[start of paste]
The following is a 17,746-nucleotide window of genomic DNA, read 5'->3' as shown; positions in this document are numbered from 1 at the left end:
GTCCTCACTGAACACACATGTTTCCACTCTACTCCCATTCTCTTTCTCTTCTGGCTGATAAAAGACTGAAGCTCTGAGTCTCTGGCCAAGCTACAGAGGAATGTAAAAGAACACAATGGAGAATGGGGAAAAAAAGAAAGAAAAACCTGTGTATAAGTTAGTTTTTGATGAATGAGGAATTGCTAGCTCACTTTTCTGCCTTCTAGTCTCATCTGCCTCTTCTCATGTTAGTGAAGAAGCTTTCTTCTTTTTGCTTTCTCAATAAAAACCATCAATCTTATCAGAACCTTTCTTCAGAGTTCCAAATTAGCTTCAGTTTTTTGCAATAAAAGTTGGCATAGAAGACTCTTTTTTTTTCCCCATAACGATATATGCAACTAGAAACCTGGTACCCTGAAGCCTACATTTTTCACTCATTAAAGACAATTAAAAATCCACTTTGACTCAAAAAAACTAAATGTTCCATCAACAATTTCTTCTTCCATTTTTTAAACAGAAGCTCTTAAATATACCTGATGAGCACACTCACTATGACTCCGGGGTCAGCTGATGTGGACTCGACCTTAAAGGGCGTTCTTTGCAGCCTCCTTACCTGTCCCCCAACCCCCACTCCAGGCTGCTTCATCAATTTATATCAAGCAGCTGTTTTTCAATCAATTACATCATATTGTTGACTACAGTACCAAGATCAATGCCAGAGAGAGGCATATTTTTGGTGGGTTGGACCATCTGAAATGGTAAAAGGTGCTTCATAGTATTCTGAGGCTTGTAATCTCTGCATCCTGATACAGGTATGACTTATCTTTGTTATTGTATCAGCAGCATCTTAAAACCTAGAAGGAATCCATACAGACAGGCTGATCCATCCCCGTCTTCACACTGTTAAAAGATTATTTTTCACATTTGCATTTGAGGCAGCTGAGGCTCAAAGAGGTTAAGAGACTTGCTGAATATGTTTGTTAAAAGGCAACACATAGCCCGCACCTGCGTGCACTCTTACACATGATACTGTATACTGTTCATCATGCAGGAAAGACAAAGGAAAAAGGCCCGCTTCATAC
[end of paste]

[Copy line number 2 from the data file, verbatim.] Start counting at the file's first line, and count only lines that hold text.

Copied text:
GTCCTCACTGAACACACATGTTTCCACTCTACTCCCATTCTCTTTCTCTTCTGGCTGATAAAAGACTGAAGCTCTGAGTCTCTGGCCAAGCTACAGAGGAATGTAAAAGAACACAATGGAGAATGGGGAAAAAAAGAAAGAAAAACCTGTGTATAAGTTAGTTTTTGATGAATGAGGAATTGCTAGCTCACTTTTCTGCCTTCTAGTCTCATCTGCCTCTTCTCATGTTAGTGAAGAAGCTTTCTTCTTTTTGCTTTCTCAATAAAAACCATCAATCTTATCAGAACCTTTCTTCAGAGTTCCAAATTAGCTTCAGTTTTTTGCAATAAAAGTTGGCATAGAAGACTCTTTTTTTTTCCCCATAACGATATATGCAACTAGAAACCTGGTACCCTGAAGCCTACATTTTTCACTCATTAAAGACAATTAAAAATCCACTTTGACTCAAAAAAACTAAATGTTCCATCAACAATTTCTTCTTCCATTTTTTAAACAGAAGCTCTTAAATATACCTGATGAGCACACTCACTATGACTCCGGGGTCAGCTGATGTGGACTCGACCTTAAAGGGCGTTCTTTGCAGCCTCCTTACCTGTCCCCCAACCCCCACTCCAGGCTGCTTCATCAATTTATATCAAGCAGCTGTTTTTCAATCAATTACATCATATTGTTGACTACAGTACCAAGATCAATGCCAGAGAGAGGCATATTTTTGGTGGGTTGGACCATCTGAAATGGTAAAAGGTGCTTCATAGTATTCTGAGGCTTGTAATCTCTGCATCCTGATACAGGTATGACTTATCTTTGTTATTGTATCAGCAGCATCTTAAAACCTAGAAGGAATCCATACAGACAGGCTGATCCATCCCCGTCTTCACACTGTTAAAAGATTATTTTTCACATTTGCATTTGAGGCAGCTGAGGCTCAAAGAGGTTAAGAGACTTGCTGAATATGTTTGTTAAAAGGCAACACATAGCCCGCACCTGCGTGCACTCTTACACATGATACTGTATACTGTTCATCATGCAGGAAAGACAAAGGAAAAAGGCCCGCTTCATAC